SketchUp’s sun system is easy to operate. Light and shadow are precisely adjustable to our needs, which is why we decided to make do without a V-Ray Dome Light. Adjustments were kept very basic. For postproduction (using Photoshop) we also rendered these channels: Diffuse Filter, Raw Light, RenderID and ZDepth.
V-Ray settings (click to enlarge)
As you perhaps noticed, the position of chairs and diving board was rendered afterward. Unfortunately we have no screenshot of this as we failed to file the final adjustments to the model. Here, the positioning of objects is important, as we try, with these, to give the final image depth.
And now to the final lighting:
For creating material components, we took our time and experimented a lot. In fact, some of these were created quite accidentally by exchanging mappings. We subsequently decided to add dirt, dust and rusty spots in order to have more free choices for postproduction.
A sample of material settings from the model. For details on every material, click here.
Final raw rendering
The following are guidelines we referred to while keeping an eye on the production process.
In order to create image depth, we worked with FG, MG and BG elements. Framing was also used. The positioning of cold colors within warmer shades also added to image depth. The project theme “Table and Chairs” was positioned within the golden cut.
“Rule of thirds” composition selection
Framing composition selection
Composition color selection
Before starting on the background, we edited the raw rendering with Camera Raw Filter to correct general features such as curves, colors, contrast and intensity. Because contrast and intensity are again edited during final adjustments, it is important to not have areas 100 percent black or white. One of the most important elements is BG, which lets the observer determine the scale and gives depth to the image.
At this stage, we took our time to compile good reference images. The background is composed of several mountain segments, which have to have equal grain and exposure. We really enjoyed the adding of texture to the surfaces. In starting postproduction, it is helpful to have available all the masks for surface editing and to use them subsequently. On some surfaces we painted texture with custom brushes. Others were done with various blending modes.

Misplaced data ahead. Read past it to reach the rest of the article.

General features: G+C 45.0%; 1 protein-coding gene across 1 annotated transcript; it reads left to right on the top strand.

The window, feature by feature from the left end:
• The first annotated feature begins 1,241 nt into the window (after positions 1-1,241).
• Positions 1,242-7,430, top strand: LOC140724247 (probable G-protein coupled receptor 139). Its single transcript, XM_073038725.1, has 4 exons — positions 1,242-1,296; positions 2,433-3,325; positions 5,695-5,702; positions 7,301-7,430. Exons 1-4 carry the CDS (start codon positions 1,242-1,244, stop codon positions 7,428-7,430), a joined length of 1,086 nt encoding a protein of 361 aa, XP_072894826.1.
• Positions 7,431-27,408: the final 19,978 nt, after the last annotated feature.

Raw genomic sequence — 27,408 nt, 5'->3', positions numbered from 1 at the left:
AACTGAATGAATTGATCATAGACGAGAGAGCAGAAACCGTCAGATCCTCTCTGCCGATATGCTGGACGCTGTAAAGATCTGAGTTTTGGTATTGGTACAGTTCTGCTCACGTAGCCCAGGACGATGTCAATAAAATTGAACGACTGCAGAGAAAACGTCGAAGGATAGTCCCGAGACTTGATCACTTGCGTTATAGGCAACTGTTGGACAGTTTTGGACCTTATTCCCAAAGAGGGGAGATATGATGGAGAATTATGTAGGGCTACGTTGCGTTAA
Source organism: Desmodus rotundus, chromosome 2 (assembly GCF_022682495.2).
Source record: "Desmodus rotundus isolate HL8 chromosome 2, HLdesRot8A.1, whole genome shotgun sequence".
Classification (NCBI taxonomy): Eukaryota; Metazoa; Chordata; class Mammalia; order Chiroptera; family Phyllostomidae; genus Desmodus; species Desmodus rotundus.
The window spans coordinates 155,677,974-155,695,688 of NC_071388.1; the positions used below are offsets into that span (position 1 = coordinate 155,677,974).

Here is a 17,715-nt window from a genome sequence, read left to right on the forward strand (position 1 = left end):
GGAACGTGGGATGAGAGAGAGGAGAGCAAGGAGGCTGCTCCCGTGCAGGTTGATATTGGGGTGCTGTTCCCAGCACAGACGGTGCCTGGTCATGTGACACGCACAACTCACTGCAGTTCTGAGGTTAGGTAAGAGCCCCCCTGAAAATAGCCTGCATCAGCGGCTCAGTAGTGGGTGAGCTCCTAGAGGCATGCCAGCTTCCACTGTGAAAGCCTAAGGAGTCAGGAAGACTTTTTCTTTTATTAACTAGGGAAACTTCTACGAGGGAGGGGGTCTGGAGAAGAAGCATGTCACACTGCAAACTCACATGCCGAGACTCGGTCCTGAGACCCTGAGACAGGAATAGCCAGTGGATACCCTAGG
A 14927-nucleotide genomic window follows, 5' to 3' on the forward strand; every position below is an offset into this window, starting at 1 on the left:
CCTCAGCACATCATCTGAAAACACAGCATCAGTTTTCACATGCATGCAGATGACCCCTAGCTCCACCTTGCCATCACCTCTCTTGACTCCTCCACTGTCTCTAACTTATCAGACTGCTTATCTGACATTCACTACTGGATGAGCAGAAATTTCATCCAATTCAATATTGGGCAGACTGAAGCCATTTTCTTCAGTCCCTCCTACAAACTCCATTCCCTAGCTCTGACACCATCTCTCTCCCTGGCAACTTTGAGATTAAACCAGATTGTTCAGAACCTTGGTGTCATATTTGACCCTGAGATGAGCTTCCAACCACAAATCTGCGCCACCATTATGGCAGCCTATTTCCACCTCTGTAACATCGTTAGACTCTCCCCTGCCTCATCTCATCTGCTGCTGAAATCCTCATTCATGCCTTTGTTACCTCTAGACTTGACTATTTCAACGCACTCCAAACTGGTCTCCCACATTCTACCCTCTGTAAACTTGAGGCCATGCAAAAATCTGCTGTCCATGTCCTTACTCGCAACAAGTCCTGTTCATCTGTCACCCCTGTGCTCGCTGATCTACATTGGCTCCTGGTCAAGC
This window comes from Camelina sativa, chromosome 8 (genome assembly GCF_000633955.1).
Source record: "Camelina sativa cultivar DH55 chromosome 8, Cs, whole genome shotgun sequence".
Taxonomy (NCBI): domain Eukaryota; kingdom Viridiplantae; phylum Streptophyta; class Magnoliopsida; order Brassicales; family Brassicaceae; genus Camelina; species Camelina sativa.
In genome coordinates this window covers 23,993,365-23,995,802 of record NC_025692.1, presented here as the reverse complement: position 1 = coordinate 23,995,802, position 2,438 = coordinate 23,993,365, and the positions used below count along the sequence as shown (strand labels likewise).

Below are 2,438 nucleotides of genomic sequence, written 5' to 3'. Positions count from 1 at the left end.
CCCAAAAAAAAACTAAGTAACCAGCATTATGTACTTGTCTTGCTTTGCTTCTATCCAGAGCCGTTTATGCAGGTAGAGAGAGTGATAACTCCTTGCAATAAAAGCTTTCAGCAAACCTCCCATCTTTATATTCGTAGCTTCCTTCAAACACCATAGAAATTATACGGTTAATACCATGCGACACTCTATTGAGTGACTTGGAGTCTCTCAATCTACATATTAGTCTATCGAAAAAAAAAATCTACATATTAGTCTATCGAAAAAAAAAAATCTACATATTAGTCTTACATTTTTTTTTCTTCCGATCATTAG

We made sure to achieve an irregularity on surfaces, thus improving their vividness and real look and feel. Final retouching only consists of color adaptions, contrast adaptions plus a very slight soft focus filter.
Postproduction process screenshots — Photoshop
Very often, during long periods of working on an image, the eye turns blind to minor adjustments. It helps tremendously to mirror the image frequently while working. Because our premises are at a fictional site, the direction the house is facing was of no importance. More important was how we liked the image, which is why at the end, we kept it mirrored.
Sometimes it’s hard to let a project go. “Arrival” was one of them … It was great fun working on it, but now the time has come to say goodbye. Here is the last shot from this project that was posted on the forums:
Thank you very much for taking your time to reach this point. We do hope that this tutorial has been of help to you, and of course we look forward to your comments and criticisms.
They help us to learn and improve! See you soon.
This article first appeared on Ronen Bekerman Architectural Visualization Blog.